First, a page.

Bharati Mukherjee was born to an upper-caste Bengali family and received an English education. The most important event of her life occurred in her early twenties, when she received a scholarship to attend the University of Iowa’s Writer’s Workshop. Her fiction reflects the experimental techniques fostered at such influential creative writing schools.
At the University of Iowa, Mukherjee met Clark Blaise, a Canadian citizen and fellow student. When they moved to Canada she became painfully aware of her status as a nonwhite immigrant in a nation less tolerant of newcomers than the United States. The repeated humiliations she endured made her hypersensitive to the plight of immigrants from the Third World. She realized that immigrants may lose their old identities but not be able to find new identities as often unwelcome strangers.
Mukherjee, relying on her experience growing up, sought her salvation in education. She obtained a Ph.D. in English and Comparative Literature and moved up the career ladder at various colleges and universities in the East and Midwest until she became a professor at Berkeley in 1989. Her first novel, The Tiger’s Daughter, was published in 1972. In common with all her fiction, it deals with the feelings of exile and identity confusion that are experienced by immigrants. Being female as well as an immigrant, Mukherjee noted that opportunities for women were so different in America that she was exhilarated and bewildered. Many of her best stories, dealing with women experiencing gender crises, have a strong autobiographical element.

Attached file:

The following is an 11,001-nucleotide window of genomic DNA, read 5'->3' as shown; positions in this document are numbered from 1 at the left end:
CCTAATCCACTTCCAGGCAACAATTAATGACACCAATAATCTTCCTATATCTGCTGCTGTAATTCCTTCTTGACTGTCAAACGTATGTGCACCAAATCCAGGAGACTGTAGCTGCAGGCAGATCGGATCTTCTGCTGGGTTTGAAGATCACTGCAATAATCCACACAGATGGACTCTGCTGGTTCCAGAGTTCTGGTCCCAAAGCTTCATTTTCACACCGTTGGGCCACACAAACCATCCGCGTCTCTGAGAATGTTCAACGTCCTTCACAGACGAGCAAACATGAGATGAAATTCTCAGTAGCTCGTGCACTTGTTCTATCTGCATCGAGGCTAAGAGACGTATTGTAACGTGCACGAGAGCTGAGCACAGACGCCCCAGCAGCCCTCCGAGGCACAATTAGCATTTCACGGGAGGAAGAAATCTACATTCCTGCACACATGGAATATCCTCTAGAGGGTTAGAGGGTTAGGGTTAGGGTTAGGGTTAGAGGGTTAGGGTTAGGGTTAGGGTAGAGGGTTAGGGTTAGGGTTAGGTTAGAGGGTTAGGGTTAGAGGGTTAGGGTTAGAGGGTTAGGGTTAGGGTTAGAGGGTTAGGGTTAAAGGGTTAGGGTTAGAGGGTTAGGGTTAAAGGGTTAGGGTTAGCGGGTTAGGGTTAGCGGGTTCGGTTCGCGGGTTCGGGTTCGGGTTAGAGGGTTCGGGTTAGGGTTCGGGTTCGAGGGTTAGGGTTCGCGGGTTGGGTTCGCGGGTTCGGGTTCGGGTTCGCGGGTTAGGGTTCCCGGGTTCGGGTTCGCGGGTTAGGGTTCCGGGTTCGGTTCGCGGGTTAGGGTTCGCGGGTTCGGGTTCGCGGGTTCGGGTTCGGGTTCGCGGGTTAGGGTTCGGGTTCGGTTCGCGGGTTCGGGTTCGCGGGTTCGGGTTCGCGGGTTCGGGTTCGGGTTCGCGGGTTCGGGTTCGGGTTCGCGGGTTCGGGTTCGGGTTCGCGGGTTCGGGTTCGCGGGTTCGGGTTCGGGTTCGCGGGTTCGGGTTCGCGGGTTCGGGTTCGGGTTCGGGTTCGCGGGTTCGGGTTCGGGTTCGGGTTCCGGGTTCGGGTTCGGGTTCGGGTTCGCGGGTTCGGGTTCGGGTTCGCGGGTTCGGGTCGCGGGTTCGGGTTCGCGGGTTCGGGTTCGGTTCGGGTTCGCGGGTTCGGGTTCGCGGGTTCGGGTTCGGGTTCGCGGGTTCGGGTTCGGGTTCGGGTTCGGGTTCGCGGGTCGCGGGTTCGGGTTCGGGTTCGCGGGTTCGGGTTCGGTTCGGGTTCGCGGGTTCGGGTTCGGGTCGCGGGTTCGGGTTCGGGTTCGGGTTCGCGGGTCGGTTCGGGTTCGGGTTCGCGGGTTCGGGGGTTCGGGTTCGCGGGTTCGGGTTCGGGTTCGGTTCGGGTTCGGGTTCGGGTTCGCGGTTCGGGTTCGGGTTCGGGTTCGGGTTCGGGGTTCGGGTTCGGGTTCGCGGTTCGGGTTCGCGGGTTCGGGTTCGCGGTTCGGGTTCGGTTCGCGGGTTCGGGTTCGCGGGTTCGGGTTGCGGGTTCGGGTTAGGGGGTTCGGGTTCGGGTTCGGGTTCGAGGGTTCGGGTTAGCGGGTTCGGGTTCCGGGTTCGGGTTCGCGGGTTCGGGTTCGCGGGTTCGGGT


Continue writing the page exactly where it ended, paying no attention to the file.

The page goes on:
Darkness, her first collection of stories, was well reviewed, but not until the publication of The Middleman and Other Stories did she become internationally prominent. Critics have recognized that she is dealing with perhaps the most important contemporary phenomenon, the population explosion and flood of immigrants from have-not nations. Mukherjee makes these newcomers understandable to themselves and to native citizens, while shedding light on the identity problems of all the anonymous, inarticulate immigrants of America’s past.
Her protagonists are not the “huddled masses” of yesteryear; they are talented, multilingual, enterprising, often affluent men and women who are transforming American culture. Mukherjee’s compassion for these newcomers has made her one of the most important writers of her time.